It’s a Barnum and Bailey world,
Just as phony as it can be,
There is no point denying that ‘1Q84′ by Haruki Murakami is a work of indulgence. However, there are indeed a lot of things that strike as ‘phony’ in the alternate reality that comprises 9 months of the year 1Q84. By the time I reached the end of this big fat book, I couldn’t help but feel an impending sense of disappointment – for a book that was supposed to be his “long-awaited magnum opus” is nowhere near justifying the phrase.
‘1Q84′ is the story of Tengo & Aomame – two people who seem to have formed a connection at the age of ten & even twenty years later, they are unable to keep each other out of their thoughts. The title suggests clearly that the story tips its hat to George Orwell‘s dystopian classic “1984” & it does have a number of vague references throughout the book, none more so than the unconvincing love story of our protagonists – similar to that of Winston & Julia’s in Orwell‘s novel. However, one might be willing to condone that given it’s just an homage & Murakami‘s characters live in a surrealistic world, where the rules of the real world do not apply.
There are quite a few problems that plague this book throughout & the biggest of them is over-elaboration. But that must be imperative in a book of over 1000 pages, you might think? Yes, it is. Perhaps it might be to some extent when the story is told from a point-of-view narrative of two or three main characters, but Murakami goes completely overboard with that. No one needs a 24×7 insight into the mind of a person, no matter how interesting he or she is.
Also, when we are talking about elaboration, perhaps Murakami could’ve afforded a proper explanation in a few of those many pages for dispensing with a few characters when required than them being “irretrievably lost“, disappearing for once & for all or killed in “mysterious circumstances” with no clue as to how the murder was committed. “Use your brains dummy, you’re reading Murakami“, apparently said no one.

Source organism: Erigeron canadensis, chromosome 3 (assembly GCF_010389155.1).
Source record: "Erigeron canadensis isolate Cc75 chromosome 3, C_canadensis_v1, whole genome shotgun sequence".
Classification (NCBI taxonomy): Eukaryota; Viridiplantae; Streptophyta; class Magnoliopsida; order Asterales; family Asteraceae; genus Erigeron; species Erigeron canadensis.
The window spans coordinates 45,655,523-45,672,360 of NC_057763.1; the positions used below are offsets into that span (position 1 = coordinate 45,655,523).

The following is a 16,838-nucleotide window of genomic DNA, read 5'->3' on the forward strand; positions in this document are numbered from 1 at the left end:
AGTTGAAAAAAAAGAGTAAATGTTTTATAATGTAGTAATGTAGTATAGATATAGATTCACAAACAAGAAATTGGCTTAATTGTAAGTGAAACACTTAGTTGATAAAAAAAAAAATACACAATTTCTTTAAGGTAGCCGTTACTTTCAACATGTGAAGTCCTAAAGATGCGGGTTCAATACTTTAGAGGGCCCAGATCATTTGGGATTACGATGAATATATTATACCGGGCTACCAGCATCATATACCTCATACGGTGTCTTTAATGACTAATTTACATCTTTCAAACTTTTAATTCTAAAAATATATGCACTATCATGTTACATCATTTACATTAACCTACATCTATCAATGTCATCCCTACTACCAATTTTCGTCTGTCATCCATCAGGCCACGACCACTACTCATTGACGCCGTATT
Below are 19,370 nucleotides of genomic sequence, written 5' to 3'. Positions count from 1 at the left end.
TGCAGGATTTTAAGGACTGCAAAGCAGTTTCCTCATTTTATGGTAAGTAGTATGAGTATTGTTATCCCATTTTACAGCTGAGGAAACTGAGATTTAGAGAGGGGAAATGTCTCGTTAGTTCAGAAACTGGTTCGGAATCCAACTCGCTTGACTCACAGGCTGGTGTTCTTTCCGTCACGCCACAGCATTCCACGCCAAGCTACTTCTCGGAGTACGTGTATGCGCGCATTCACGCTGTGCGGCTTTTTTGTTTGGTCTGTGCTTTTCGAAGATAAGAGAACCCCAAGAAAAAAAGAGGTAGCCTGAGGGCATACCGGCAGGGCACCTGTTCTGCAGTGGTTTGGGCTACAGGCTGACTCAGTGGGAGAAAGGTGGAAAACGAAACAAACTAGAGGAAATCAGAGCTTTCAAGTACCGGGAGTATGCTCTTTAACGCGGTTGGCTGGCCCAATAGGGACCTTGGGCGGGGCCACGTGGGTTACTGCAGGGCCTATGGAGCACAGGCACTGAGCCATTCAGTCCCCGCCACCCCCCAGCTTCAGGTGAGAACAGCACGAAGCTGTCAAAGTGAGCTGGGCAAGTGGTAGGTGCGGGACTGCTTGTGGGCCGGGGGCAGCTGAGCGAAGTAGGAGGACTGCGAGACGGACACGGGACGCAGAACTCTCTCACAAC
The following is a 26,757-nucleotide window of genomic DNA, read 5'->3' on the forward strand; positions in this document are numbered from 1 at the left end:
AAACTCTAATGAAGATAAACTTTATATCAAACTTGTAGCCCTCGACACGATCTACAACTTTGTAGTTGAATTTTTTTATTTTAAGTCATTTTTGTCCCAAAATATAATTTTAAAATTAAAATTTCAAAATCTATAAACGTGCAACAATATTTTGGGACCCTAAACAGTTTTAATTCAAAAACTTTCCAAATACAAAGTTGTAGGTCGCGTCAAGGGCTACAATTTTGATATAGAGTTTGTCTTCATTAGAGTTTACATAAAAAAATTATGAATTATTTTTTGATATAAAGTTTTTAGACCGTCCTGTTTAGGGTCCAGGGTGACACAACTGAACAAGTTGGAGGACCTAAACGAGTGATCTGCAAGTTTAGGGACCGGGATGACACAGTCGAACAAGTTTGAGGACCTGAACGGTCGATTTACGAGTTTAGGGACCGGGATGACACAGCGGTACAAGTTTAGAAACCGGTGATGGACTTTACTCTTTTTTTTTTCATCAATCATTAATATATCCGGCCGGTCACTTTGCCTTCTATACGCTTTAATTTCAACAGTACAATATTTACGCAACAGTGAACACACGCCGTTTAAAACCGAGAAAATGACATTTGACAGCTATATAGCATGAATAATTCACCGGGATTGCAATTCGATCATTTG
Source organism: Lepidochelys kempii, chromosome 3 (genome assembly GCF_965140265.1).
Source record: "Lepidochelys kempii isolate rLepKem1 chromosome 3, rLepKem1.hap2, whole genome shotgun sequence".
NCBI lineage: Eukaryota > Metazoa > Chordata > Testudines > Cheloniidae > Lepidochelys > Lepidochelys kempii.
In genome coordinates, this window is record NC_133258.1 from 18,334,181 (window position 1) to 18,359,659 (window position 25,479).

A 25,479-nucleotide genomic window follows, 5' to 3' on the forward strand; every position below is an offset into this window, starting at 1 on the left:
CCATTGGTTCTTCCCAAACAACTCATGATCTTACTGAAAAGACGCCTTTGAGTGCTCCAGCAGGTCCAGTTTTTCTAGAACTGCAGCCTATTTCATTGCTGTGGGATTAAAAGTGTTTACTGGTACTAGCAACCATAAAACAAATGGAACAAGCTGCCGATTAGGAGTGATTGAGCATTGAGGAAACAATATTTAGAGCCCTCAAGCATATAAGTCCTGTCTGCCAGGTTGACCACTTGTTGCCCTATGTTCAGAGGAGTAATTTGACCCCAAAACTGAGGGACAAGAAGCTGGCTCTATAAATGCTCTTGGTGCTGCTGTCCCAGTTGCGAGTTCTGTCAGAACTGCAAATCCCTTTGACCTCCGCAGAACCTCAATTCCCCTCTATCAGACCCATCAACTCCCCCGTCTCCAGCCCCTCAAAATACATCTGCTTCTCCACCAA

And finally we come to the Little People. Now this bunch of magical creatures & a religious group called Sakigake (and maybe even Tengo’s editor Komatsu) serve as Big Brother-like figures in the plot, but unlike the original Big Brother their presence never looms large in the background, always shadowing the actions of our protagonists. Even the tenacious private investigator Ushikawa – whose character gains more traction in the final book – only raises the thrill quotient a little bit without actually terrifying the reader. Honestly, how can one be awed one bit by the so-called Little People when all they say most of the time when they make an appearance is “ho, ho”?
But it wouldn’t be make-believe
If you believed in me.
Believe me Murakami san, I tried really hard to believe in you. And the fact that I finished this tome is the biggest proof of that. The story did have its moments (and they were wonderful, you bet) but I came very close to losing that faith when Book Three seemed to drag on endlessly at times. When you were being so enigmatic & leaving things open to interpretation, I really tried to recreate my own version of events but eventually it was tiring & some of it was simply not worth the hassle.
That being said, the plot though lacking in crispness was for most parts engaging & a good amount of praise must be accorded to a memorable cast of characters (esp. the protagonists, Fuka-Eri, Komatsu, the Leader, the Dowager & Tamaru) I really cared about. And as far the ending is concerned, it couldn’t have come full circle any better – too bad I can’t say that about some other parts of the story.
‘1Q84′ might be Haruki Murakami‘s most magnitudinous work literally, but it certainly doesn’t stand high on the scale of literary magnitude compared to some of his earlier works like ‘Kafka on the Shore’. Recommended only for fans of the author – read it when you have a lot of time to spare & I just hope that when you eventually hit the ground after falling through the endless rabbit hole, the loud thud of disappointment doesn’t hurt too much.
If you find the book interesting, buy from Amazon or Flipkart here: